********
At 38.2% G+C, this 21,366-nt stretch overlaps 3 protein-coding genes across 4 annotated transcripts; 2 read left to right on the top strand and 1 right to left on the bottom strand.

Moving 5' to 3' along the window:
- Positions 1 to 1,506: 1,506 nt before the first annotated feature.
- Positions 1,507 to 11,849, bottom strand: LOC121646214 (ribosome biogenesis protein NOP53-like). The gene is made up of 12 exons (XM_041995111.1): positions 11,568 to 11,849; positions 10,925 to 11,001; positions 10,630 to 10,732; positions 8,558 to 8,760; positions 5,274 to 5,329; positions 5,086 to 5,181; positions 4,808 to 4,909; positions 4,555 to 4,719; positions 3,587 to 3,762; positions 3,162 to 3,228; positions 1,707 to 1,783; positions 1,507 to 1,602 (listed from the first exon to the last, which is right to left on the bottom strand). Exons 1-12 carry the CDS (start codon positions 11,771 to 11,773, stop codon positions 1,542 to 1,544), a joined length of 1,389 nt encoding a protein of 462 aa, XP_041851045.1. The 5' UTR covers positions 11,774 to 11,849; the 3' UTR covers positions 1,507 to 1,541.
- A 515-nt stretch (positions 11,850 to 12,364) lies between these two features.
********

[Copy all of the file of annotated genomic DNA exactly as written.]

At 38.2% G+C, this 21,366-nt stretch overlaps 3 protein-coding genes across 4 annotated transcripts; 2 read left to right on the top strand and 1 right to left on the bottom strand.

Moving 5' to 3' along the window:
- Positions 1 to 1,506: 1,506 nt before the first annotated feature.
- Positions 1,507 to 11,849, bottom strand: LOC121646214 (ribosome biogenesis protein NOP53-like). The gene is made up of 12 exons (XM_041995111.1): positions 11,568 to 11,849; positions 10,925 to 11,001; positions 10,630 to 10,732; positions 8,558 to 8,760; positions 5,274 to 5,329; positions 5,086 to 5,181; positions 4,808 to 4,909; positions 4,555 to 4,719; positions 3,587 to 3,762; positions 3,162 to 3,228; positions 1,707 to 1,783; positions 1,507 to 1,602 (listed from the first exon to the last, which is right to left on the bottom strand). Exons 1-12 carry the CDS (start codon positions 11,771 to 11,773, stop codon positions 1,542 to 1,544), a joined length of 1,389 nt encoding a protein of 462 aa, XP_041851045.1. The 5' UTR covers positions 11,774 to 11,849; the 3' UTR covers positions 1,507 to 1,541.
- A 515-nt stretch (positions 11,850 to 12,364) lies between these two features.